Submitted to: Ecology and Evolution
Publication Type: Peer Reviewed Journal
Publication Acceptance Date: 1/2/2018
Publication Date: 3/1/2018
Citation: Gerken, A.R., Campbell, J.F. 2018. Life history changes in Trogoderma variabile and T. inclusum due to mating delay with implications for mating disruption as a management tactic. Ecology and Evolution. 8(5): 2428-2439. doi: https://dx.doi.org/10.1002/ece3.3865. Interpretive Summary: The pest management technique of mating disruption is used to interfere with the ability of male insects to find females, thus reducing the number of progeny produced and population growth rate. Use of mating disruption for stored product moth management has been increasing in the food industry, but this tactic also has potential to be developed for other stored product species. The warehouse beetle (Trogoderma variabile) is a damaging pest that appears to be a good target for development of mating disruption as a management tactic. Mating disruption can still be effective even if complete shutdown is not achieved since delaying the time until mating can lead to a reduction in the number of eggs laid and their viability. As part of developing a new mating disruption program it is important to assess the vulnerability to mating delay since this determines the window of time mating disruption needs to be effective. We found that with delay in mating there was a decrease in the number of eggs laid and the number of progeny to survive to adulthood for warehouse beetle, and a closely related species the larger cabinet beetle (Trodogerma inclusum), although there was little decrease until after five or more days of delay. The larger cabinet beetle lived longer than the warehouse beetle and laid more eggs for all days mating was delayed. These two species did lay enough eggs to continue the population to further generations even with significant decreases in egg laying as female age at mating increased. However, survival of adults under laboratory conditions is likely to be much longer than under real world conditions and with increased mortality may drive population sizes even lower. Using simulated populations with different percentages of the population that are mated or unmated, we found that even when 80% of the population is not mating, the population size may decrease but the population will still persist to future generations. These results highlight that mating disruption techniques that lead to delays in mating can lead to partial control of the population which could aid in pest management. These results also stress the importance of species specific considerations when employing pest management tactics as well as the consideration of natural population variation in mated and unmated individuals.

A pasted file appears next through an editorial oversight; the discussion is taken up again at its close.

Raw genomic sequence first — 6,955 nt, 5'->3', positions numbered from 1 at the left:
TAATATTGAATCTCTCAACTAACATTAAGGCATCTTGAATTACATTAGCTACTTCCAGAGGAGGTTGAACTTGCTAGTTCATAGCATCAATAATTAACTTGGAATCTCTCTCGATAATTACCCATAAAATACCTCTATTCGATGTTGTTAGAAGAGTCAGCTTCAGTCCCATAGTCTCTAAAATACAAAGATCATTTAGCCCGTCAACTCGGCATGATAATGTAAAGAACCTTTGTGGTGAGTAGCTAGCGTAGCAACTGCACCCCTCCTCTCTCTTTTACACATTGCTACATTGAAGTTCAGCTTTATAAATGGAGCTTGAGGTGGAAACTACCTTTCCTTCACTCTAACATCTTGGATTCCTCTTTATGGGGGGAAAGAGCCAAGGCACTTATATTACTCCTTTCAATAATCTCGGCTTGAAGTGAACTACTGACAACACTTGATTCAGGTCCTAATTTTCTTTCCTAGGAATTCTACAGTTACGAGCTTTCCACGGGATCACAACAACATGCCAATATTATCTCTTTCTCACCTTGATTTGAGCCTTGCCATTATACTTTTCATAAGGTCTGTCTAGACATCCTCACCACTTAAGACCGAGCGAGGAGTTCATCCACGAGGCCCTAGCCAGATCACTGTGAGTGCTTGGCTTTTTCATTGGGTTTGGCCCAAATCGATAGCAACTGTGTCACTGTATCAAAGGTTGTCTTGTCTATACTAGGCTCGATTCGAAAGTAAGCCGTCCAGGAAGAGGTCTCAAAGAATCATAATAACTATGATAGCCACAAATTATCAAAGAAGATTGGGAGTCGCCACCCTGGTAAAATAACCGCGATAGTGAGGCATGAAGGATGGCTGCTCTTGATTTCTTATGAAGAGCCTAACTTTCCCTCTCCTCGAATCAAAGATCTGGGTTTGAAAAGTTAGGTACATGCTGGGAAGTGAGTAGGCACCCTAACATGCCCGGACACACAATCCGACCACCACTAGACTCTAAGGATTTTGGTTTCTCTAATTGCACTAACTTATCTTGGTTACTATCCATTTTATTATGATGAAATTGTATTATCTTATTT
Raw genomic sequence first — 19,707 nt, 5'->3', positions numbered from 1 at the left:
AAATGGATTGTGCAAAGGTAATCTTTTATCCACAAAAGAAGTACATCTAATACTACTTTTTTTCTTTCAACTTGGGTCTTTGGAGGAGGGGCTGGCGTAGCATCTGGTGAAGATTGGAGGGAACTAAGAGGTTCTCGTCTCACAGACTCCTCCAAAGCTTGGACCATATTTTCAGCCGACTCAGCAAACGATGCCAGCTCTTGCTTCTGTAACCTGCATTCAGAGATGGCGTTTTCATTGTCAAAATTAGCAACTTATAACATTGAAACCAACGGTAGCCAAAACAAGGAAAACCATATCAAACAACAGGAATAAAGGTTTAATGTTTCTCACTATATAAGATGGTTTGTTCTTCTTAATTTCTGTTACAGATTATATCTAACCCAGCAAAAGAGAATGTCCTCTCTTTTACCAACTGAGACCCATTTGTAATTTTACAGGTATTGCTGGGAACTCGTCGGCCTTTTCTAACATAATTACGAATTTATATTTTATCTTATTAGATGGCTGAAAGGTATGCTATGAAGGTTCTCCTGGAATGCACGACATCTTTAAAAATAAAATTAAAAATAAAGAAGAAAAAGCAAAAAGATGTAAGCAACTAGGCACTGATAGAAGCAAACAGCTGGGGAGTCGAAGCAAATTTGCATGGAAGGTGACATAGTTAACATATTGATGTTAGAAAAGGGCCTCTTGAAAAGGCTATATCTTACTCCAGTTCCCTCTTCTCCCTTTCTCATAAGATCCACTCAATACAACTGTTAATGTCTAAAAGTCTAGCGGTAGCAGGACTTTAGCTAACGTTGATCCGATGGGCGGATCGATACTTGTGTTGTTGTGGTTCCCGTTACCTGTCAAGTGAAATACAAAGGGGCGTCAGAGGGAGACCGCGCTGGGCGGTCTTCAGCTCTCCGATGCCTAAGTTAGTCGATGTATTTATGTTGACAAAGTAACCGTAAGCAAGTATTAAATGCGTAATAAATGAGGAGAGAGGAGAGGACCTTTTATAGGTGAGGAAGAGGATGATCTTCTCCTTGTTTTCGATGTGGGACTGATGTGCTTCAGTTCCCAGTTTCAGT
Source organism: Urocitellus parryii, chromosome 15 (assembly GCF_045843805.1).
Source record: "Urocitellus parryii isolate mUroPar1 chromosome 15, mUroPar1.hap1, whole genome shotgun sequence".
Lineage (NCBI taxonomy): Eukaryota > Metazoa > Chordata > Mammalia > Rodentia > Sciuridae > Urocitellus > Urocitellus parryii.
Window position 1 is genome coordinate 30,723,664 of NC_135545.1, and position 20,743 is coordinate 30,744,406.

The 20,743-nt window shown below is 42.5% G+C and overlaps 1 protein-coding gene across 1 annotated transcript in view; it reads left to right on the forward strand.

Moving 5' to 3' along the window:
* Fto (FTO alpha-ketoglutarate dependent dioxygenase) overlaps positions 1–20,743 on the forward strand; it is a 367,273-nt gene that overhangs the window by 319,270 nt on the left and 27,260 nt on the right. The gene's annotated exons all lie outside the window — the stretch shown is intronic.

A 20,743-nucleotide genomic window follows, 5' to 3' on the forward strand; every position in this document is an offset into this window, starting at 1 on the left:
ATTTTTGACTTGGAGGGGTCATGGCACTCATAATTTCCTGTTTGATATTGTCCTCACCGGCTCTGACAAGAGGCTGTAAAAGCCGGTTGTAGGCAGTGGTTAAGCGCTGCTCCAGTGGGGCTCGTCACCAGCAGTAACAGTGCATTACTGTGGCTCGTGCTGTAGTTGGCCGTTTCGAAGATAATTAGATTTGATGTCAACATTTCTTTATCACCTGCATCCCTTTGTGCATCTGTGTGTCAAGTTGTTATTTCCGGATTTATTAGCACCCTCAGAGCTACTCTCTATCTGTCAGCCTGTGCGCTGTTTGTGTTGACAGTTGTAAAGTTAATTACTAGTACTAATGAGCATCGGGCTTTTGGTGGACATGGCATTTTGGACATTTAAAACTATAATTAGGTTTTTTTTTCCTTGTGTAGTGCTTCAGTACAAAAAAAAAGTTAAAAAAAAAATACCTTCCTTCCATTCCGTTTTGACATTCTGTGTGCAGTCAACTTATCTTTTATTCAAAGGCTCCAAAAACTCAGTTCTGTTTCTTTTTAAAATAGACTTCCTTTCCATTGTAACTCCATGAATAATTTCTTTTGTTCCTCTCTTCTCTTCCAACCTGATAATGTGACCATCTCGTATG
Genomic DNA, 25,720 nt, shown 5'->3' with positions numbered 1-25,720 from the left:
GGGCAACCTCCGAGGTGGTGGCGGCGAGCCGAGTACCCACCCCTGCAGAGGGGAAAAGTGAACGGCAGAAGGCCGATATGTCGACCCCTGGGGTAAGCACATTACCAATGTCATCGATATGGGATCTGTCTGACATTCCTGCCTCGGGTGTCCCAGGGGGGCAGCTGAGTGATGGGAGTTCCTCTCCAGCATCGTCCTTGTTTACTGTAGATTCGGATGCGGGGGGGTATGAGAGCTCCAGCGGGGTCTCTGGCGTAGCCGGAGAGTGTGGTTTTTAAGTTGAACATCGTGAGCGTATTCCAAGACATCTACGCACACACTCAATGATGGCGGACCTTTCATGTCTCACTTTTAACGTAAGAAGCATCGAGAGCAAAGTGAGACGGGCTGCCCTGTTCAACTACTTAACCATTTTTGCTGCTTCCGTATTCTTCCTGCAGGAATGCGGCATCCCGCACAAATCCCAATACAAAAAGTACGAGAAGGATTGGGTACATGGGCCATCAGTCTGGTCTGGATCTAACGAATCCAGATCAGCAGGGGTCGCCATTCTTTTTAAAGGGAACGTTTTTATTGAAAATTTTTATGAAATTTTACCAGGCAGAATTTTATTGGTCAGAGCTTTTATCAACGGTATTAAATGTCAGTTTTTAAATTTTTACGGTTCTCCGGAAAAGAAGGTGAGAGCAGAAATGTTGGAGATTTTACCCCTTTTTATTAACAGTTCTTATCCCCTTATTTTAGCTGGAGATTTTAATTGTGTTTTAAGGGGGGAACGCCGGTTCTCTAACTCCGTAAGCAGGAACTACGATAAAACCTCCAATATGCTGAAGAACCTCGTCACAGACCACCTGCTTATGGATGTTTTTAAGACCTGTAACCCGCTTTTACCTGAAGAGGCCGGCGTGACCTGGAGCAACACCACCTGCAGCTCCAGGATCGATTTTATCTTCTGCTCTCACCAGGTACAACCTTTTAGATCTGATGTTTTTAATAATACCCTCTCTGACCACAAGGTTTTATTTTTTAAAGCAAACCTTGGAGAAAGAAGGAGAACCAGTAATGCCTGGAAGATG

Technical Abstract: Controlling postharvest pest species is a costly process with insecticide resistance and species specific control requiring multiple tactics. Mating disruption can be used to both decrease a female’s access to males and delay timing of mating and decreases overall mating success in a population and population growth rate. Development of new commercially available mating disruption products requires an understanding of life history parameters associated with mating delay. These can provide information for targeting proportions of reproducing individuals using mating disruption. After delaying mating for females of two closely related beetle species, Trogoderma variabile and T. inclusum, we surveyed survivorship, number of eggs laid, and number of progeny emerged. With increases in mating age, total number of eggs laid and total number of progeny emerged significantly declined over time. T. inclusum typically had greater numbers of eggs laid and progeny emerged compared to T. variabile as female age at mating increased, suggesting that T. inclusum may be more resistant to long-term delays in mating. Total lifespan showed an increase as mating age increased but lifespan significantly decreased almost immediately following mating. Simulations depicting multiple distributions of mating within a population suggest that in a closed population, high levels of mating delay significantly reduced reproductive growth rates. Although reproductive growth rates were decreased with increased mating age, they are still large enough to maintain populations. This study highlights the differences in life history between two closely related species, suggesting that T. inclusum outperforms T. variabile over the course of a lifespan, but T. variabile has better reproductive capabilities early in life. Mating disruption may also be a viable component of a pest management system for these two species as it significantly decreased overall reproductive output and population growth.